6. Gadgets (usually my D7000 camera, 1 laptop, and chargers)
    7. First Aid Kit (fever meds, allergy meds, droppers, thermometer, and bandaids – we almost never use these things but it’s useful to have) 
    8. Baby carrier (months 0-7 an Ergo 360 is great; any more than that, we prefer our Moby Go – the Ergo was too small for our son after month 8, and the Moby is much more ergonomic for our backs, especially as our son gets bigger and heavier)
    9. For pumped breastmilk fed babies: 1 thermal baggy with a day’s worth of pumped milk, 1 nursing cover
    10. For formula-fed babies: 1 week’s worth of formula
    11. Bonus winter wear: For Lucas: 1 pair of winter boots, 1 winter beanie, 1 coat, 1 pair of wool socks; For us: 1 coat to layer (typically we already wear our winter boots in the plane just for practicality’s sake)

Book Ahead

Another best practice we’ve picked up is booking ahead. We do get rather detail-oriented when we plan, not to the very hour of the day, but we like to have a general idea of what we’re doing and where we’re going. This is to minimize waiting in line, and/or last minute purchases – as well as any unwanted surprises along the journey for things that should be very basic to the trip (like a hotel room big enough for our family).

Things we book ahead:

  1. Hotel rooms: This may seem obvious but we do book these ahead (sometimes well in advance), and we always consider:
    1. Size (hotel rooms are tiny in Europe in particular, so it’s good check and be sure the room you’re getting is a size you’re comfortable with that can fit a baby cot too)
    2. Accessibility (how far is it from the nearest station? How walkable is the area to see places close to it?)
    3. Price (we set a daily budget and we always stick to it, this will vary based on what you are willing to fork out)
    4. Baby-friendliness (we usually go only for places that can provide baby cots)
  2. AirBnBs: When we don’t stay in hotels, we sometimes stay in AirBnBs. However, it’s good to note that most AirBnBs are not baby friendly and can’t provide things like cots and high chairs. So you will need to bring your own (they have portable high chairs now, as well as cots) or rent (a quick Google search will reveal what Baby Rental services are available in the city you’re visiting – another reason why it helps to pre-book). 
  3. Tickets: It’s good to look into the attractions you want to see in a place, and book your tickets earlier. For example, the Anne Frank Huis can only be visited now if you have an online appointment time. And the Colosseum is much easier to see if you book your tickets online and go to their ticketing office to pick them up (rather than wait in line and purchase on the spot – a horrible thing with babies in the heat of the summer sun, or in the cold of winter). Another thing to consider is just pre-buying city passes. In Paris, we found the Paris City Pass to be the most economical option to see all the places we wanted to (it typically allows you fast track entry into a lot of the best spots, and depending on which tier you buy, it basically pays for itself and more if you see at least 4 places).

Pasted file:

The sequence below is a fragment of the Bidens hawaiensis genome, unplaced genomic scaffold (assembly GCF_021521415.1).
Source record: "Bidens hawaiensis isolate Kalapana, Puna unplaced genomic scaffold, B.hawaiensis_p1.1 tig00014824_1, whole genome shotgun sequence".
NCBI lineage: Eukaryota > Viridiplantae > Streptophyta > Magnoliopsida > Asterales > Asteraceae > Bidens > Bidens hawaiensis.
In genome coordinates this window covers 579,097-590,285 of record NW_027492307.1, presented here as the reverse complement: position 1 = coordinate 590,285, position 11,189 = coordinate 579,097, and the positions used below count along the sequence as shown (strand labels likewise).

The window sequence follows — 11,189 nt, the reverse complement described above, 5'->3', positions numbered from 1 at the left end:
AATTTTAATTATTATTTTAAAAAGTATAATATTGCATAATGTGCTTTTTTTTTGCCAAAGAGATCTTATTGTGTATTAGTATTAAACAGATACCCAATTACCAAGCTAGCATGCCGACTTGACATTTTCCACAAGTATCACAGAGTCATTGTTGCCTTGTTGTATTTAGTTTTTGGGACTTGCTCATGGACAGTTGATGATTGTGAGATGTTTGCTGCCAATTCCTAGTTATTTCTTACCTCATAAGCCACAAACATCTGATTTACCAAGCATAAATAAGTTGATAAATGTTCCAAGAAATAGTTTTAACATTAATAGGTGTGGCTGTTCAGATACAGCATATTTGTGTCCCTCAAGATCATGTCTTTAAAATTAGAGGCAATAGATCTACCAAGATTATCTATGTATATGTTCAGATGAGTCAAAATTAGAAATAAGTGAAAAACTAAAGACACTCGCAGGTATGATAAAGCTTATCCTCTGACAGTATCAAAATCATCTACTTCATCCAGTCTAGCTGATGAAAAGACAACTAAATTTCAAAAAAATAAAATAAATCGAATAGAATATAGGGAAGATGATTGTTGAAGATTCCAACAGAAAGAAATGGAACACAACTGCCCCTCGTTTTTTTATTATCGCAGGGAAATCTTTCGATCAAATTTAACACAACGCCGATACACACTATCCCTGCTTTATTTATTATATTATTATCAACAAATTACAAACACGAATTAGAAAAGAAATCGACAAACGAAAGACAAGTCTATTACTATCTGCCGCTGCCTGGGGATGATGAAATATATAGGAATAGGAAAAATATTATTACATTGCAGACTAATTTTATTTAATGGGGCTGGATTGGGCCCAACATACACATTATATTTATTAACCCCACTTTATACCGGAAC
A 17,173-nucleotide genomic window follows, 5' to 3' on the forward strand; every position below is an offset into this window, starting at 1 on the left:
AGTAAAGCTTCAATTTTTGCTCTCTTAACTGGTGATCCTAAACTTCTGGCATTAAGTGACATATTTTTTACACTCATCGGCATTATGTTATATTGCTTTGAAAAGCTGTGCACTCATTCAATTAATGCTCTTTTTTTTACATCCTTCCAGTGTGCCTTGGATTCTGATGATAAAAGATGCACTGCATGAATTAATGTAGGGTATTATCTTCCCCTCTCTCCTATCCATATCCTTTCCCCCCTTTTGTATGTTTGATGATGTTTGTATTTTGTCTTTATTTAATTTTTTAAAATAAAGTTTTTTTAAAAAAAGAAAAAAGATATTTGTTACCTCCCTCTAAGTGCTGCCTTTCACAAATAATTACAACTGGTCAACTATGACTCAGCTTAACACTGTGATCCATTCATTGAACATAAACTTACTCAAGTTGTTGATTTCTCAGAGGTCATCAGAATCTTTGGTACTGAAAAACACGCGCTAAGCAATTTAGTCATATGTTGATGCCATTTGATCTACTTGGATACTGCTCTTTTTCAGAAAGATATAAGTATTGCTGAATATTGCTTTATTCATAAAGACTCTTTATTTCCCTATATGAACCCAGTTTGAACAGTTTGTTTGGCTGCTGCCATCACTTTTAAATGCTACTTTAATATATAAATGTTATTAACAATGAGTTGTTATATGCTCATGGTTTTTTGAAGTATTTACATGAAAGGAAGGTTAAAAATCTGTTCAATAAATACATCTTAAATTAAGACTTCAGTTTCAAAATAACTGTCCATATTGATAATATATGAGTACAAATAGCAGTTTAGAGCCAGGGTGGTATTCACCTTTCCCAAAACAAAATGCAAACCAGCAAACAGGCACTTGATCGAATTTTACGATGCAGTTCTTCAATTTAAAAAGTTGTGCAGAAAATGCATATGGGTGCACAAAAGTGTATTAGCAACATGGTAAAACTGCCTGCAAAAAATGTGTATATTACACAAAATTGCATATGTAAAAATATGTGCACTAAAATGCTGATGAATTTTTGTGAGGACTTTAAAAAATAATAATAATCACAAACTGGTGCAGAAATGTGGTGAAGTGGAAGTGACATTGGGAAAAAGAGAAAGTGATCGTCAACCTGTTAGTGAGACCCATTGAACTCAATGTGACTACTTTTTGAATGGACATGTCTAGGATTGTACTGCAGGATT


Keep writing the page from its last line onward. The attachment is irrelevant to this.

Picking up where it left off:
4. Inter-country rail/flights/car transfers: You can tend to get a much better deal on flights and train rides when you pre-buy them if you are going inter-Euro.

*Noteone thing we almost never book ahead is inter-city rail, but that’s sort of at your own risk. We’ve had an experience where pre-buying in Italy would have been best but we did not and were stuck with the worst train timing between Florence and Rome. However, in a country like the Netherlands, getting a train ticket between a place like Amsterdam and Apeldoorn is easy peasy as long as you’re early on the day itself and head up to grab seats in the cabins at least 5 mins before departure. So I say on this point, look it up online first and see what might be the best option for you.


Look It Up!

Before and even during your trip, when you have a baby, it does a lot of good to look places up in advance. Want to have lunch somewhere? Look it up to see if it’s stroller friendly so you know if you should take the baby in the stroller, or just ditch the stroller altogether and take the baby in your carrier. Want to see an attraction? Look it up to know if it’s open the months you’re there (Eagle’s Nest is closed in the Winter months). Want to visit a castle or historical site? Look it up to see if it even makes sense with a baby (Neuschwanstein Castle is open in the winter but requires a 40 minute walk uphill or a 10 minute carriage ride to get to the castle proper from the town). Main takeaway? Look it up. It’s good to be at least moderately prepared for what you want to do.

Stay Sane on the Plane